Eva Purple Ball (Indeterminate)
    Brandywine-Red (Indeterminate)
    Mortgage Lifter (His favorite heirloom) (Indeterminate)

    CHERRY (all Indeterminate)
    Sun God
    Sweet 100
    Black Cherry

    GRAPE
    Smarty (Indeterminate0

    PASTE/PLUM
    Viva Itallia (Determinate)
    Jersey Devil (Indeterminate)
    Martino's Roma (Determinate)
    San Marzano (Indeterminate)


    *I didn't know what determinate v indeterminate meant before taking this class, so just in case you don't: determinate means it's a short bush and all the fruit ripens at the same time basically over a period of 1-2 weeks; Indeterminate produce fruit until killed by frost.
    "Do any human beings ever realize life while they live it--every, every minute?" Emily Webb, Our Town
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  8. #8
    Senior Member CathyA's Avatar
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    Thanks catherine. I thought Rutgers was the name of just one type of heirloom.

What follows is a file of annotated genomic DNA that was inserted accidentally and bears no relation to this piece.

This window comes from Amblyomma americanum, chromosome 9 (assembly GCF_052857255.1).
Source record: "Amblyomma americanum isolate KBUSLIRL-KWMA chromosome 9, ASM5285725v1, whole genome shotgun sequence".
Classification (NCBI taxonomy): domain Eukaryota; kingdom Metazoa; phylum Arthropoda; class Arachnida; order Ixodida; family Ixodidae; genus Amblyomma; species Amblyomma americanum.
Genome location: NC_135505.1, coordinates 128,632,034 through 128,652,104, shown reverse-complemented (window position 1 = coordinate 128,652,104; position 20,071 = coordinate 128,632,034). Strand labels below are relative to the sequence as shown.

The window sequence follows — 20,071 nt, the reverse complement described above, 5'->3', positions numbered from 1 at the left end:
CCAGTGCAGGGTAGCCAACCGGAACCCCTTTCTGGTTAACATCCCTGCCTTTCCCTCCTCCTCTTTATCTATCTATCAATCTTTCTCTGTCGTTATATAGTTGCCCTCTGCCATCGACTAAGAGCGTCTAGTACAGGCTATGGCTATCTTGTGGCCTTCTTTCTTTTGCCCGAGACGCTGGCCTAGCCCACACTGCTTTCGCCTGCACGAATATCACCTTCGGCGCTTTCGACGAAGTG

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    The portable greenhouse is on the patio. I'm going to start: cucumber, lemon cucumber, eggplant-2 cultivars, beets....and I'm trying carrots 1 last time!

    The CSA plant sale is 3w away...I buy my tomatoes and peppers from them.

  10. #10
    Senior Member gimmethesimplelife's Avatar
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    I've already gotten Armenian Cucumber in the ground - this is an incredible plant that loves the worst part of Phoenix Summers - once the humidity comes up from Mexico early July and every day after that it's 108F or so and muggy - Armenian Cucumber LOVES this, as does my Arabian Jasmine.

    Also in the ground shortly will be okra, sunflowers, and cantelope (sp?) - all do great in the Phoenix Summer provided they get water, though the last can be troublesome due to whiteflies that love summer heat once the humidity sets in here. Rob